We have clients who often ask us whether or not they should really seriously consider a short sale or just let their home go to foreclosure and just "walk away". For the most part, a real estate agent cannot play the role of an accountant as their are implications to both scenarios. We stongly urge all of our clients to communicate a legal and tax advisor before making any decisions with these. That said, we believe from the information we have gathered and the success that we have had with our clients that you are much better to successfully sell your home short rather than let it go to foreclosure. Here is a list of items that will help you understand some of the issues and current guidelines under both scenarios.
Issue - Can I get a Fannie Mae Loan in the Future?
Foreclosure - The current Fannie Mae Guidelines require you to wait 5-7 years before getting a new loan.
Short Sale - Current Fannie Mae Guidelines allow you to purchase another house after 2 years.
Issue - Can I get a future loan from any mortgage company?
Foreclosure - Any future application will require you to answer the question, "Have you had property foreclosed upon or given title or deed in lieu thereof in the last 7 years?" you'll have to answer that question yes.
Short Sale - You can state No because you short sold your home. You only have to say yes if the bank completes the foreclosure.
Issue - Credit Score Impact
Foreclosure - Your score is typically lowered by 250 to 300 points, or even more. This often stays on your credit score for over 3 years.
Short Sale - Only late payments show up. After a short sale, the mortgage is normally reported as "paid in full, settled." This lowers your score as little as 50 points if all other payments are being made. Oftentimes, this is off your credit report in as little as 12 months.
Issue - Will I owe the bank any money for the shortfall?
Foreclosure - Many lenders take 12-18 months to foreclose upon a property and resell it. This dramatically increases the loss and makes any deficiency judgment potentially bigger.
Short Sale - Few lenders ask for a promissory note on a short sale. When they do ask for one, they request the borrower repay them a percentage of their loss and can schedule to have that paid off under a long term schedule with no interest.
We hope this can open your eyes a little bit. We understand the stress that people are faced these days with the possibility of a foreclosure and most people just become paralyzed and dont do anything. We strongly suggest speaking with a seasoned/experiences short sale agent who has a system in place to make the possibility a reality. Do not just use any agent. Make sure you know they have had success with other clients.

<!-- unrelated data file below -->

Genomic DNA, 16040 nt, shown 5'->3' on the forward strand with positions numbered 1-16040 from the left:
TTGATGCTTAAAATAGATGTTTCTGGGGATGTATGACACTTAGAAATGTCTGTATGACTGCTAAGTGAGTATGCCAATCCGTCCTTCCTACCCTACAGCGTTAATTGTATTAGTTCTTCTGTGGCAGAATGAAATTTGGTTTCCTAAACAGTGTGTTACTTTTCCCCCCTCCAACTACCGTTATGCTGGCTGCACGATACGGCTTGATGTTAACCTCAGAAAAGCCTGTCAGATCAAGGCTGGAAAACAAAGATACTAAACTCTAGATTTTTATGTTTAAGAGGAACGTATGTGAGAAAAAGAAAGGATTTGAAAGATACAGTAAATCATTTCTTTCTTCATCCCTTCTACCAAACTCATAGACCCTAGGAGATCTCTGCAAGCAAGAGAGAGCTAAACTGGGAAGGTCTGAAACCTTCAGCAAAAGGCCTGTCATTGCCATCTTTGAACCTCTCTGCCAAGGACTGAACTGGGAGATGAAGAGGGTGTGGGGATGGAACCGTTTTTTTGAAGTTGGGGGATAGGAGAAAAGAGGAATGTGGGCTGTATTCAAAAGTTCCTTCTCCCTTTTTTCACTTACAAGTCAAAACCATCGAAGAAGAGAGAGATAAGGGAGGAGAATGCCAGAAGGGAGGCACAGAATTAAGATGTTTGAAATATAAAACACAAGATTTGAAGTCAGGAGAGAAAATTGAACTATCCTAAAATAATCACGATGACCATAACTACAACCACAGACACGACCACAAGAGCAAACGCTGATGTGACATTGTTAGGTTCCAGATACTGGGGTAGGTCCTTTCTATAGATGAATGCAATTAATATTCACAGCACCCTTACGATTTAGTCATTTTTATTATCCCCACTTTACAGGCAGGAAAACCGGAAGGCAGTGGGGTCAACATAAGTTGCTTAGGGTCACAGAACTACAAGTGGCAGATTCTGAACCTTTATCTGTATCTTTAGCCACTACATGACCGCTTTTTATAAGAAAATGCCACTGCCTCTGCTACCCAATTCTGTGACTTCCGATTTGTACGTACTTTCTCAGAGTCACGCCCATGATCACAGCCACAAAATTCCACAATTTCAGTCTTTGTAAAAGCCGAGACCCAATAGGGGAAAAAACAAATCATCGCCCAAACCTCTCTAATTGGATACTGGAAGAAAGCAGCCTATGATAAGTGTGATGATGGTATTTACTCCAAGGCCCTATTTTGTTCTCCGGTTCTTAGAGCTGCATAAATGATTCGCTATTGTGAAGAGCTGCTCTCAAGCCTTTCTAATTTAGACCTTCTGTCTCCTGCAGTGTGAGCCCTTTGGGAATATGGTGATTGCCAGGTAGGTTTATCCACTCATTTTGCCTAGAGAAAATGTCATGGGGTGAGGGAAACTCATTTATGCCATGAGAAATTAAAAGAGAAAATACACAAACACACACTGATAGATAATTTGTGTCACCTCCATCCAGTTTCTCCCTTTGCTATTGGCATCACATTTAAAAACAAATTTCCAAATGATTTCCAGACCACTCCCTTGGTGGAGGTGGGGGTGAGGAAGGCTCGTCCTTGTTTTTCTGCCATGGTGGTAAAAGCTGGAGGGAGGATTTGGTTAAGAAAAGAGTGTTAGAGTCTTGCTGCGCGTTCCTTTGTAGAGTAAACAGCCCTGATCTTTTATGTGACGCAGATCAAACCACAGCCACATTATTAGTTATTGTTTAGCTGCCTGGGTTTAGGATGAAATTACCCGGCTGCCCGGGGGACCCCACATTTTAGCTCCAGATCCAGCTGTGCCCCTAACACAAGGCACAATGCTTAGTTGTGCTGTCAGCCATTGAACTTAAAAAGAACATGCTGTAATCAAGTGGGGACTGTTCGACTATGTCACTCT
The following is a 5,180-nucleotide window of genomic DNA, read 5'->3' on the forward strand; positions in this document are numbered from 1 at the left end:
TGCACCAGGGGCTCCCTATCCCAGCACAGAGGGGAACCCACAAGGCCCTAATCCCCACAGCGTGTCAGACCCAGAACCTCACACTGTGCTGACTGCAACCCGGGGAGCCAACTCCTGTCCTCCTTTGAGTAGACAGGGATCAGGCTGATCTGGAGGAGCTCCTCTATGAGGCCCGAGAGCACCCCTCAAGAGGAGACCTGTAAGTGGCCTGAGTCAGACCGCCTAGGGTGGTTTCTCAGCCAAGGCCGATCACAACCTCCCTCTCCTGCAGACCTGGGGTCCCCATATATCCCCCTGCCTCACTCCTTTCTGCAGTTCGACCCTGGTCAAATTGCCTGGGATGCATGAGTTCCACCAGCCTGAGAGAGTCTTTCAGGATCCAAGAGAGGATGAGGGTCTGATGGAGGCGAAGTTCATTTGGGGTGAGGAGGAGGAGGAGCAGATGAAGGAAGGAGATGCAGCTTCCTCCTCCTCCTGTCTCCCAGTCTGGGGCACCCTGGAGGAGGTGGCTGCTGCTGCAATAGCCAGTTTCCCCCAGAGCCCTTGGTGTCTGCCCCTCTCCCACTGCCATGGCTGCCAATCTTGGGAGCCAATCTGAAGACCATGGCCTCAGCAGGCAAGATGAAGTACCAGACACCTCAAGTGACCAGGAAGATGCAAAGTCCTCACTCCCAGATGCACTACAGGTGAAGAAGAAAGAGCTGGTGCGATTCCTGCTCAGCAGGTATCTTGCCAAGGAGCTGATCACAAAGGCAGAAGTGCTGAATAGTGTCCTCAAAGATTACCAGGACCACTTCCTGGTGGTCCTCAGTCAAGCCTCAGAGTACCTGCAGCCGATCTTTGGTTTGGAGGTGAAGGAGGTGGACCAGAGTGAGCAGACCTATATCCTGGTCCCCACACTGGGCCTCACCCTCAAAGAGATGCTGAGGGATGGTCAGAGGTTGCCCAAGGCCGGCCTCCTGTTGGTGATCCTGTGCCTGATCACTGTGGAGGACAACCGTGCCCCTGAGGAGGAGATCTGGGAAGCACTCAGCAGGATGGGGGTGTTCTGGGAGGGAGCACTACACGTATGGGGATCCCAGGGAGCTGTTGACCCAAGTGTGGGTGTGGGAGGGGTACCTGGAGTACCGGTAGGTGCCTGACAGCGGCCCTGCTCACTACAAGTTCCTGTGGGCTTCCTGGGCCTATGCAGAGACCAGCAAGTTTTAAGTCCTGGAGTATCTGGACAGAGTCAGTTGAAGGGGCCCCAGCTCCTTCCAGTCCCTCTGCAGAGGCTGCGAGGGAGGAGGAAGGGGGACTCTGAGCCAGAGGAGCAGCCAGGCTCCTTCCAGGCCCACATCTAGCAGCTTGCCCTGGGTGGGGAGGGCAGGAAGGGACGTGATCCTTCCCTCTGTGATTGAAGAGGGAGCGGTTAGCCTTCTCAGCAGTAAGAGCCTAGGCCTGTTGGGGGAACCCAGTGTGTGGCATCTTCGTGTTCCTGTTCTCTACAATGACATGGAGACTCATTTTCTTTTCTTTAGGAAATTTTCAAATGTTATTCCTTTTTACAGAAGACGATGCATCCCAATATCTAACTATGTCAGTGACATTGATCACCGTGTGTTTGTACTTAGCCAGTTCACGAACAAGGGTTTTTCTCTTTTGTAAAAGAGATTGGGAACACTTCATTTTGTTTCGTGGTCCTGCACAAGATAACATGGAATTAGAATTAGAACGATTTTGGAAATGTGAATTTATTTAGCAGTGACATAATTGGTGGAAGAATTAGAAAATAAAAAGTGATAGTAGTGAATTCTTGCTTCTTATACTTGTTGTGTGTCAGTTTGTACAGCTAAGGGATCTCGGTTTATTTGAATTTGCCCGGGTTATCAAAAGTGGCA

We at HotSpot Real Estate, have a short sale system in place with a dedicated negotiation team to work with our clients that are faced with this possibility. If you are in this position, please contact us to discuss your options. Everything is 100% confidential and you are never obligated to do anything.
You can either call us at 720.488.4810 or go to http://www.hotspotrealestate.com/denver_short_sale_negotiators.htm
You can rebound from a short sale so please dont wait to contact us.
- Denver Real Estate
- Hello - My name is Mike Baker and I am a Denver Realtor and have been practicing real estate in the Denver metro area since 1999. I am posting my blog to provide information to the general public about the changing aspects of real estate and most importantly how it is affecting the local Denver real estate market. If you have any questions or thoughts please dont hesitate to comment on my blog. Also, I am always willing to provide services such as: FREE home evaluations if you are thinking about selling your current property or FREE lists of properties to buyers who are just starting to look (not only market rate but bank/foreclosed options). Let me know how I can help. You can contact me at firstname.lastname@example.org or visit http://www.hotspotrealestate.com and use some of the search tools such as: map search, search by master planned community, neighborhood information and much more... Good Living, Mike Baker